It would be rather far-fetched to say that everything has been already invented or discovered. There is a lot that this amazing world of ours can offer us; we just need to be observant and curious, and keep looking for answers and solutions to questions we think don't have answers. Science is now more than ever capable of taking unpredictable leaps and coming up with discoveries that can blow our minds, well… without causing a brain aneurysm rupture, or anything. Sometimes we seriously question the purpose and applicability of some modern discoveries, which stand as an indication of the absurdities the human mind can accomplish. Let’s take, for example, the creation of a genetically new breed of marijuana that doesn't cause a buzz; who’s really going to buy weed without the high, we wonder? Or the invention of a remote control wand, or pizza that is served in an ice-cream cone. And yet, some discoveries are so amazing indeed that we cannot stop wondering the miracles this same human mind can come up with. 2016 may have not been the best year for humankind altogether, but it offered some incredible discoveries, 15 of which we are about to present below.
As of January 2016, the largest known prime number known so far is 274,207,281 – 1 – this is a number with 22, 338, 618 decimal digits and it smashes the last record-hold by 5 million digits. If you wonder why this is such a big deal, well… it’s not, really. There is little practical use for the discovery of large prime numbers (these are numbers divisible only by themselves and one), but still, discovering one provides occasion for opening up a bottle of champagne because it turns out that the prime, though there are an infinite number of them, become rarer as you go into larger and larger numbers. Actually, modern cryptography uses large primes, but all in all, searching for new primes is just a good way to put computing hardware through its paces. For example, the GIMPS software, through which the new record-holding number was found, recently helped discover a bug in Intel’s processors, which were constantly crashing under heavy amounts of work.
The hunt for a ninth planet in our solar system began decades ago, but it wasn’t until this year that its existence was proven. Previously, theoretical cosmology only speculated about a giant world existing beyond Neptune. But now, this hypothetical world looks more real than ever. It is, in fact, so real, that it is to blame for the little tilt the whole solar system is undergoing. It’s a curious fact to mention that one year on this planet is equal to 17, 000 years on Earth, and the sunlight would take a week to reach the surface. The scientists are quite preoccupied about the further effect this ninth planet would have on the solar system. Because of its unusual orbit (30 degrees off the other planets’ plate) and because of its mass, Planet Nine might cause the solar system to slowly twist out of alignment. It may sound scary, but in fact it is not. So, no need to panic– no matter how tilted our solar system is, we are not going to fall off.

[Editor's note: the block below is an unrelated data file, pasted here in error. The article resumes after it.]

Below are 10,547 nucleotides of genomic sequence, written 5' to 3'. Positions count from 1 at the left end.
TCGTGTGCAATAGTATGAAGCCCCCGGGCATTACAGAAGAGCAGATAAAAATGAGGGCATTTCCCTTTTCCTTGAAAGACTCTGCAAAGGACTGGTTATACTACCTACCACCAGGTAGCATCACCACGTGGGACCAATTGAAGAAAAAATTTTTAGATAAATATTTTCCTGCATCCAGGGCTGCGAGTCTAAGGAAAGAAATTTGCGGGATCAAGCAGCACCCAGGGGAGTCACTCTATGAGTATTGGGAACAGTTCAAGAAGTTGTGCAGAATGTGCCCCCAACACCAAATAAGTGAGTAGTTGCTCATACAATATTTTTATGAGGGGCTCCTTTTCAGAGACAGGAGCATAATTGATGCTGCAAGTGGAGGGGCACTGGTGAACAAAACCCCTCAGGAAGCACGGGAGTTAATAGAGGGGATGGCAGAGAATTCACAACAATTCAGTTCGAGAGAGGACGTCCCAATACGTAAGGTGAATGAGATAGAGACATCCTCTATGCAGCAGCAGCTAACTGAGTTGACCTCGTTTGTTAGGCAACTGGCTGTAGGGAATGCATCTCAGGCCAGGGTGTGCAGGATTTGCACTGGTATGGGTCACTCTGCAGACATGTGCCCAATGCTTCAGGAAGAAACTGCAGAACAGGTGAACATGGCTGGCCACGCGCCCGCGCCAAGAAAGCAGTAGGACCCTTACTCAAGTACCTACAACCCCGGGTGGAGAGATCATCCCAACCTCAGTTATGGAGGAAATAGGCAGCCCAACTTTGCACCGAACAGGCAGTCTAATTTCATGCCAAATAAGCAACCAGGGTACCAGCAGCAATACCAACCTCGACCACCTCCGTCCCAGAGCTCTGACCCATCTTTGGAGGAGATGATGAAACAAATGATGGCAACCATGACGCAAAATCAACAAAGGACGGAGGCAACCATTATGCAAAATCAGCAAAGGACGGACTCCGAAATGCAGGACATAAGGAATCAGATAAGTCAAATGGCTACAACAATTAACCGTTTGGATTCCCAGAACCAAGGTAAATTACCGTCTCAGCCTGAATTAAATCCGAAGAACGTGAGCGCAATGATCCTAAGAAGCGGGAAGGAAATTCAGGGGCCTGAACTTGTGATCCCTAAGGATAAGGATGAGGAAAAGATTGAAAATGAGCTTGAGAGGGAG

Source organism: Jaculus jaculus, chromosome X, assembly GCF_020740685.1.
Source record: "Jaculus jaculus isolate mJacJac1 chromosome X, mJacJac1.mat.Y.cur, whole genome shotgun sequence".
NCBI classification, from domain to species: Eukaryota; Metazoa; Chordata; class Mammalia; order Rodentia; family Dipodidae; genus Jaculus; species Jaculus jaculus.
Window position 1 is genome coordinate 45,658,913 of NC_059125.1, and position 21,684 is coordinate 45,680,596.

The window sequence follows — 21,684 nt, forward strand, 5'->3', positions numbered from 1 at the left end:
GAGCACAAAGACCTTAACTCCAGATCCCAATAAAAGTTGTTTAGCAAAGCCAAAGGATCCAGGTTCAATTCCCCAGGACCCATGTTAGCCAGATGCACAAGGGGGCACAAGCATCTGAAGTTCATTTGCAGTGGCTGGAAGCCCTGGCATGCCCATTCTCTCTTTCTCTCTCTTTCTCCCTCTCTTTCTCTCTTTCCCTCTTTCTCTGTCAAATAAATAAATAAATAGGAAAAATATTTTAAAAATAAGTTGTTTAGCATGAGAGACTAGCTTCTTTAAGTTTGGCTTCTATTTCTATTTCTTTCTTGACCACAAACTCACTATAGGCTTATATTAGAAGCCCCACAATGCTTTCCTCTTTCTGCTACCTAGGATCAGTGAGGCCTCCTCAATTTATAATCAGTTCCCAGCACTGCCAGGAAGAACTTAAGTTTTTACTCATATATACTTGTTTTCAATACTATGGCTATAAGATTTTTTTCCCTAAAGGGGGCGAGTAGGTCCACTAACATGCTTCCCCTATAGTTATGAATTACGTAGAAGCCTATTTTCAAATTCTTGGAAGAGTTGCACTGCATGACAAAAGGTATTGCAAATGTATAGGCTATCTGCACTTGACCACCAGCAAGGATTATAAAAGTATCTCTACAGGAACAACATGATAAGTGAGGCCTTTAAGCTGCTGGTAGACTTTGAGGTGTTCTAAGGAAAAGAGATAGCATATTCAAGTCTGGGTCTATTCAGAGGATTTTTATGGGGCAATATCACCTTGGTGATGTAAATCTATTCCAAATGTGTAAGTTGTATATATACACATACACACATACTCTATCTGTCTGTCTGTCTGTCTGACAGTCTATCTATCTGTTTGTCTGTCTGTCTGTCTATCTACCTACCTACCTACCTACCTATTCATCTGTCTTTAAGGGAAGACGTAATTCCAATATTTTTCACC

If you didn’t skip too many physics classes at school, then you should probably know that with time any type of matter decays or disintegrates. In other words, nothing lasts forever. In February 2016, however, scientists from Southampton made a spectacular presentation of their discovery— a digital data storage capable of surviving for billions of years. The memory discs are made of nanostructured glass and besides storing 360 terabytes on a single 5D disc, these are thermally stable at temperatures up to 1000 degrees Celsius, and the imprinted spots won’t degrade over time. Major documents of human history, such as the Universal Declaration of Human Rights, Magna Carta, King James Bible, and many others, have already been saved as digital copies that could survive the human race. Although it gives you goosebumps to realize that this is the first man-made device that will outlive us, it also feels kind of comforting to know that, thanks to technology, the evidence of our civilization’s existence has been secured, and all that we have learnt will never be forgotten or lost.
If somebody told you they just saw a fish that can walk, and climb trees, and choke birds before swallowing them, you’d probably think they’ve seen a new Jurassic Park movie. However, it’s very possible that they are not lying or inventing things. Especially if they have just returned from Papua New Guinea! Such a fish does exist and it could be spotted on a still limited area in this region. Despite its seemingly innocent appearance, the fish, which is named the climbing perch, is actually very aggressive and is considered a real threat to the wild life on the islands of Boigu and Saibai. It’s been reported that the fish has an air-breathing organ, and is able to move across land on its pectoral fins. Its next destination is believed to be Australia, and authorities warn fishermen and travellers to throw the fish away as soon as they identify it. But since the climbing perch found a clever way to get that much ahead of its fellow species in the evolution process, we don’t doubt it’ll find its way to also easily hitch a lift to Australia.